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    ABSTRACT: Human exposure to polychlorinated biphenyls (PCBs) remains widespread. PCBs have been associated with adverse reproductive health outcomes including reduced fecundability and increased risk of pregnancy loss, although the human data remain largely inconclusive. Our goal was to explore the relationship between serum PCB concentrations and early pregnancy loss among a large cohort of women undergoing in vitro fertilization (IVF) between 1994 and 2003. Concentrations of 57 PCB congeners were measured in serum samples collected during 827 IVF/intracytoplasmic sperm injection cycles from 765 women. Joint statistical models that accommodate multiple outcomes and multiple cycles per woman were used to assess the relationship between serum PCB quartiles and implantation failure, chemical pregnancies (human chorionic gonadotropin level > 5.0 mIU/mL) that did not result in clinical pregnancy, or spontaneous abortion, while also adjusting for confounders. PCB-153 was the congener present in the highest concentration (median, 46.2 ng/g lipid). Increasing quartiles of PCB-153 and the sum of all measured PCB congeners (ΣPCBs) were associated with significantly elevated dose-dependent odds of failed implantation. Adjusted odds ratios (95% confidence interval) for highest versus lowest quartile were 2.0 (1.2-3.4) for PCB-153 and 1.7 (1.0-2.9) for ΣPCBs. There were suggestive trends for increased odds of implantation failure for PCB-118 and cytochrome P450-inducing congeners (p-values for trend = 0.06). No statistically significant associations between PCBs and chemical pregnancy or spontaneous abortion were found. Serum PCB concentrations at levels similar to the U.S. general population were associated with failed implantation among women undergoing IVF. These findings may help explain previous reports of reduced fecundability among women exposed to PCBs.
    Environmental Health Perspectives 02/2011; 119(7):1010-6. · 7.26 Impact Factor
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    ABSTRACT: To estimate whether alcohol use at the initiation of an in vitro fertilization (IVF) cycle is associated with IVF outcomes. In this prospective cohort study, men and women completed a self-administered questionnaire before their first IVF cycle. Participants reported alcohol type, amount, and frequency consumed. Discrete survival analysis was applied to calculate the odds ratio (OR) and 95% confidence interval (CI) for live birth-the primary outcome. Secondary outcomes were cycle characteristics and points of failure in the IVF process (cycle cancellation, failed fertilization, implantation failure, and spontaneous abortion). We conducted multicycle analyses with final models adjusted for potential confounders that included cycle number, cigarette use, body mass index, and age. A total of 2,545 couples contributed 4,729 cycles. Forty-one percent of women and 58% of men drank one to six drinks per week. Women drinking at least four drinks per week had 16% less odds of a live birth rate compared with those who drank fewer than four drinks per week (OR 0.84, CI 0.71-0.99). For couples in which both partners drank at least four drinks per week, the odds of live birth were 21% lower compared with couples in which both drank fewer than four drinks per week (OR 0.79; CI 0.66-0.96). Consumption of as few as four alcoholic drinks per week is associated with a decrease in IVF live birth rate. II.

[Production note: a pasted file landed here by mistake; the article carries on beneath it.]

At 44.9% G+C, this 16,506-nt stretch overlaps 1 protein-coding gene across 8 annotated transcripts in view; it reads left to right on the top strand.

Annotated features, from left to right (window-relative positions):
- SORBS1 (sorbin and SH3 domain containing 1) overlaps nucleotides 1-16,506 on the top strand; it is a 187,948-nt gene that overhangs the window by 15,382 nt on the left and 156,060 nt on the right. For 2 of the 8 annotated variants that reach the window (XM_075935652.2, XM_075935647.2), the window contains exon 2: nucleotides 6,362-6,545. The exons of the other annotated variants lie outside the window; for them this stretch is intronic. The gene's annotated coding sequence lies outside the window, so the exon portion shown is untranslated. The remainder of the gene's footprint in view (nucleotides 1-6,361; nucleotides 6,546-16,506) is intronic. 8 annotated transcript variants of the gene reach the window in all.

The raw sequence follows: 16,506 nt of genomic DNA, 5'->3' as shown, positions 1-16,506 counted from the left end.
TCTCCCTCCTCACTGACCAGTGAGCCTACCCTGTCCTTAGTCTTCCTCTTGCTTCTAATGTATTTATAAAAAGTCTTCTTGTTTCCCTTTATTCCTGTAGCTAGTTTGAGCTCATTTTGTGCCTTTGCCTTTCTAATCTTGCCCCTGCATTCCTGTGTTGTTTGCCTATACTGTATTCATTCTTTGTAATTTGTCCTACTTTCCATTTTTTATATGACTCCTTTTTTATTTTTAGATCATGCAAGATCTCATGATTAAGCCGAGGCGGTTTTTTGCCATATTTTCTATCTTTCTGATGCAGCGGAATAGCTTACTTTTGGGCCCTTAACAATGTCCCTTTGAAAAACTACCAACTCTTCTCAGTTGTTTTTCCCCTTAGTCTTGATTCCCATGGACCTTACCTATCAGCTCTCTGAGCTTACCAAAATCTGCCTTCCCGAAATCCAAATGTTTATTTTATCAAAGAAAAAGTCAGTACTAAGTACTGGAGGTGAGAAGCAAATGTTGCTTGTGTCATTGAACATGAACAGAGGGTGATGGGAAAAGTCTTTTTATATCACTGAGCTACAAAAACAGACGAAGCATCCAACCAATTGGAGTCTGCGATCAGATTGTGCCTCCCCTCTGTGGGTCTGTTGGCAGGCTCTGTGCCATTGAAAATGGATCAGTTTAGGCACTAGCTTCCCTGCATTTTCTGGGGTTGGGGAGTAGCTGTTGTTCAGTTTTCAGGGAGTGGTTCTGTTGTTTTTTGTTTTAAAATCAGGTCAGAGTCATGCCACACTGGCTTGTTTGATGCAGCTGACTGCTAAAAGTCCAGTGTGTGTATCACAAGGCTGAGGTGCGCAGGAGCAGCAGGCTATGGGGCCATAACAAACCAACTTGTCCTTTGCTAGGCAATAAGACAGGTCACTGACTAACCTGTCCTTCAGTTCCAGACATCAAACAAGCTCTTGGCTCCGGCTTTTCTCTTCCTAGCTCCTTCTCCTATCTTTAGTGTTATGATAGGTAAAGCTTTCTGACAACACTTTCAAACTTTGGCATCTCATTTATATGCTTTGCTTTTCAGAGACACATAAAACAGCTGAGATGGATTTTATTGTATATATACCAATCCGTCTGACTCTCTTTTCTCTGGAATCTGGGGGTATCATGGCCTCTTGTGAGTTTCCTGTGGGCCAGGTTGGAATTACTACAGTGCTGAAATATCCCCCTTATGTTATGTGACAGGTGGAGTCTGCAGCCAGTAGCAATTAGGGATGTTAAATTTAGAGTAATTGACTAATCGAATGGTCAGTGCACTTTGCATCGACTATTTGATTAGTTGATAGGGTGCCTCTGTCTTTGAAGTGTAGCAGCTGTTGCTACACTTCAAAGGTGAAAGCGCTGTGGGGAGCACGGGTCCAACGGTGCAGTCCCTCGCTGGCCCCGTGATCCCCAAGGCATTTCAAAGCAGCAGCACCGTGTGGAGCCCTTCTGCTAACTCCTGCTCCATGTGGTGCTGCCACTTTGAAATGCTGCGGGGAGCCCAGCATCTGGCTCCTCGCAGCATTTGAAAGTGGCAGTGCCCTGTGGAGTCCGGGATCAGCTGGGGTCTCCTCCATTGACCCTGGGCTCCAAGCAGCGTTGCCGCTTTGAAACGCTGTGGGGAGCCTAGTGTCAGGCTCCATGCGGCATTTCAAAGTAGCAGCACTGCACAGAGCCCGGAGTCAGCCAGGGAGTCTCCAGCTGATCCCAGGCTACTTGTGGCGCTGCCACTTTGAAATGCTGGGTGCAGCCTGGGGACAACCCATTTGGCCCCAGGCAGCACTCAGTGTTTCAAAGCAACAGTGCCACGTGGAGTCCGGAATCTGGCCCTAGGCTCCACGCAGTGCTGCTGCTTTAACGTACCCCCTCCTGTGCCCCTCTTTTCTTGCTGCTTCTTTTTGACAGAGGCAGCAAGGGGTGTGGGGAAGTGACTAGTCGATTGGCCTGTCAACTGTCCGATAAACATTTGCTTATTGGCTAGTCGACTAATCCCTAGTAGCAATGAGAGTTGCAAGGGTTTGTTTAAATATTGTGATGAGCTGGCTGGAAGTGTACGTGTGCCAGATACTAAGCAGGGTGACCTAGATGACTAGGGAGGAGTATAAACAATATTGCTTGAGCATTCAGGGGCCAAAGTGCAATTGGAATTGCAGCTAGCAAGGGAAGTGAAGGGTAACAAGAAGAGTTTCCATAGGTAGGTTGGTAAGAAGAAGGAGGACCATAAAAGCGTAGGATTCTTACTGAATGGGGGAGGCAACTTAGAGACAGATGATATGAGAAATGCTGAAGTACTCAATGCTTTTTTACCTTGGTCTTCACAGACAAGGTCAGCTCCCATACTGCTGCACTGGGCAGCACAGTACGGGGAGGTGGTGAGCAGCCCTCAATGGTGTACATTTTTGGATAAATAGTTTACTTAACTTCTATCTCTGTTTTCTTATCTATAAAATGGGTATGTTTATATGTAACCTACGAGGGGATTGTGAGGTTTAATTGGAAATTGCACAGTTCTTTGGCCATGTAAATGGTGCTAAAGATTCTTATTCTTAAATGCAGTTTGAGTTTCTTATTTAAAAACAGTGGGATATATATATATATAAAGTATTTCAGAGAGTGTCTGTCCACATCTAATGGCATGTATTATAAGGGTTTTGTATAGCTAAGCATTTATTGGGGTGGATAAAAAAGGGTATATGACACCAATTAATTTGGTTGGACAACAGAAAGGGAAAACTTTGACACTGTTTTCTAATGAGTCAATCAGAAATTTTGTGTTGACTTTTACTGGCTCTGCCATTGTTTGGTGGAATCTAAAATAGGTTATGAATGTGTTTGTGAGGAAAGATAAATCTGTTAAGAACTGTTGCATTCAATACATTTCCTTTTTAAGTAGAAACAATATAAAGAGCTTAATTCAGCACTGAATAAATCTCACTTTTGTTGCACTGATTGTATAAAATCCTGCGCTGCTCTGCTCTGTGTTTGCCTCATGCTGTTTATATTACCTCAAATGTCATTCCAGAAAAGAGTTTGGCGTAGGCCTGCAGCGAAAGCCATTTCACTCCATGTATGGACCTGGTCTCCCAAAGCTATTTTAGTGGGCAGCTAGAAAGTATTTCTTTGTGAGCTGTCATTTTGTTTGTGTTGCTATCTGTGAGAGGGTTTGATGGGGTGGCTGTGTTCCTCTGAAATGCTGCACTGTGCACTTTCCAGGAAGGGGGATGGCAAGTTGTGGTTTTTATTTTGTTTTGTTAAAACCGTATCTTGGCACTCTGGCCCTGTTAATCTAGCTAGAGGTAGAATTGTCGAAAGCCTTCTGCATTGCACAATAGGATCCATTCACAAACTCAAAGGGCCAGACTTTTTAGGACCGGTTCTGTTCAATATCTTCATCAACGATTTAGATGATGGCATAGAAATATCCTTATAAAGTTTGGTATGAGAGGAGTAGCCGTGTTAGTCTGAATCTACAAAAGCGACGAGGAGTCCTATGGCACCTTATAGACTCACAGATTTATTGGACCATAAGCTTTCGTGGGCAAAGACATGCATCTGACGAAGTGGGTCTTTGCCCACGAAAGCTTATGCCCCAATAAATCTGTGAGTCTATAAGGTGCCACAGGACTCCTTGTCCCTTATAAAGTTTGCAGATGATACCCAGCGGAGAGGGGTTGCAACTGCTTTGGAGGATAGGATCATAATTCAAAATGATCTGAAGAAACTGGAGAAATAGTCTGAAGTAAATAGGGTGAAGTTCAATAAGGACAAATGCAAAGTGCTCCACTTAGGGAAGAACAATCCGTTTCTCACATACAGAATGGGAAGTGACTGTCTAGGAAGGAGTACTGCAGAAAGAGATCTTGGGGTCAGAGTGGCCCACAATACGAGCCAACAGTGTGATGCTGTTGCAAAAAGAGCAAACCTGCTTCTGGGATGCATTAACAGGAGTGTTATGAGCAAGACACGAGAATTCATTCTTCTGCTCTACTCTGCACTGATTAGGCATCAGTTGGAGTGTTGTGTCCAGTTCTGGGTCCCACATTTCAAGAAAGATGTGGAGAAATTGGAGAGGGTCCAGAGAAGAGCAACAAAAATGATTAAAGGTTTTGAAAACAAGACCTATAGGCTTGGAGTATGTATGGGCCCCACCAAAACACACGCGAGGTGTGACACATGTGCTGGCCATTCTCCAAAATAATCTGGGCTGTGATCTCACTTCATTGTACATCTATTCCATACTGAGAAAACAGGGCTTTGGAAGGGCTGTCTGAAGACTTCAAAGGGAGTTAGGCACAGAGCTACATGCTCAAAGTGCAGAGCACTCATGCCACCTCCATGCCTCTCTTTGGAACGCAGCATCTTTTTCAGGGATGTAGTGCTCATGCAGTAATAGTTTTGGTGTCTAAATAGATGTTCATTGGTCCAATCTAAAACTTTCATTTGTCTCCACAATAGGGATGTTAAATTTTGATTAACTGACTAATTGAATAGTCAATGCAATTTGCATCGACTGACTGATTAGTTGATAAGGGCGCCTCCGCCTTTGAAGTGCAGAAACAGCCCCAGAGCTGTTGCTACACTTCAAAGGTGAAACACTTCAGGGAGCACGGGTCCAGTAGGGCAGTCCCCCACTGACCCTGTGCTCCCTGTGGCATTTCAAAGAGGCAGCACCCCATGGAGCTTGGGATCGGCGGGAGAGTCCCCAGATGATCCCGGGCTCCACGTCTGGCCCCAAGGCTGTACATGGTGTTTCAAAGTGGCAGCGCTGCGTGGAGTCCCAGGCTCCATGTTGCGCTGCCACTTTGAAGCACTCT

Obstetrics and Gynecology 01/2011; 117(1):136-42. · 4.37 Impact Factor
  • Fertility and Sterility 09/2010; 94(4). · 4.30 Impact Factor

Publication Stats

166 Citations
120.75 Total Impact Points

Institutions

  • 2011–2013
    • Brigham and Women's Hospital
      • Department of Medicine
      Boston, Massachusetts, United States
    • Harvard Medical School
      • Department of Obstetrics, Gynecology, and Reproductive Biology
      Boston, Massachusetts, United States
    • Massachusetts General Hospital
      Boston, Massachusetts, United States
    • University of Michigan
      • Department of Environmental Health Sciences
      Ann Arbor, MI, United States
    • Weill Cornell Medical College
      • Center for Reproductive Medicine and infertility (CRMI)
      New York City, New York, United States
  • 2012
    • Harvard University
      • Department of Environmental Health
      Boston, MA, United States